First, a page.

Top Three Strategies for Student Success
Student success is a top priority for 94% of higher education leaders, yet defining what it means remains challenging, with only 34% agreeing on a common definition. Traditionally, success was defined by graduation rates and GPA scores, but the concept has evolved. As times have changed, so have institutional and societal views of success, which have expanded beyond academic achievements to encompass a comprehensive set of factors, including mental and physical health, financial security, and job readiness.
So, how are college and university leaders ensuring student success? We conducted research in collaboration with The Chronicle of Higher Education, and here we provide an exclusive look into the findings and commentary from five education leaders and industry experts.
John Gunkel, Senior Vice Chancellor of Academic Affairs & Strategic Partnerships at Rutgers University – Newark
Greg Rathert, Vice President of Academic and Student Affairs at St. Paul College
Cynthia Hernandez, Vice President for Student Success at Texas State University
Sarah E. Whitley, Vice President of Center for First-generation Student Success at NASPA
Lyquaia Purcell, Senior Director of Business Transformation at Ellucian
1. Focus on Closing Equity Gaps and Improving Social Mobility
The survey of 414 respondents, including presidents, provosts, vice presidents, and deans from two- or four-year colleges in the United States, highlighted several insights into the strategies for student success.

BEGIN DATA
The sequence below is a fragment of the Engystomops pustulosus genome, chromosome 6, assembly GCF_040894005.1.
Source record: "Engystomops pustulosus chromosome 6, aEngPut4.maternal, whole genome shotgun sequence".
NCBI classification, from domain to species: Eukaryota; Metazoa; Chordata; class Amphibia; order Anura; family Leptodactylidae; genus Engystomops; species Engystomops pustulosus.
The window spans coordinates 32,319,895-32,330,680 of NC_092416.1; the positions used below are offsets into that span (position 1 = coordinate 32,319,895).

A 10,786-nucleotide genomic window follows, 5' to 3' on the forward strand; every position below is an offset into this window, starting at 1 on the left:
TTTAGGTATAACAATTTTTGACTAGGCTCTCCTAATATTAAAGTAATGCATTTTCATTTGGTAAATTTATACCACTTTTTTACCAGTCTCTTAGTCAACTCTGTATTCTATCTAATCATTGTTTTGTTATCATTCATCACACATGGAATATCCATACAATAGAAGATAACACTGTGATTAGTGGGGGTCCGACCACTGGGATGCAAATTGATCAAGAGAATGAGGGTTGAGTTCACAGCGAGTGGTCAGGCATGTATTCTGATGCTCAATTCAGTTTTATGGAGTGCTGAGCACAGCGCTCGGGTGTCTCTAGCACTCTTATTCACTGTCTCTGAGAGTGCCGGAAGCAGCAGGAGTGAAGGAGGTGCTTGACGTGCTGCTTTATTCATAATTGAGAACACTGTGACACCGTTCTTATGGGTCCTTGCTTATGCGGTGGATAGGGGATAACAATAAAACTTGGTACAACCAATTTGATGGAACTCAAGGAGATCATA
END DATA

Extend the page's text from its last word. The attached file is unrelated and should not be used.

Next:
A primary initiative addresses challenges faced by low-income students, students of color, and first-generation students. The panel comprised Minority Serving Institutions, with more than 30% of their students identifying as first-generation, with the same percentage of students eligible to receive a Pell Grant.
Using data analysis to identify areas of inequalities and implement strategies within these student groups and others to tackle those disparities is essential for promoting student success. Lyquaia Purcell of Ellucian was particularly drawn to the results around data as she identified it as "the new currency of higher education." She emphasized that Student Information Systems provide a 360-degree view of the student to provide proactive support.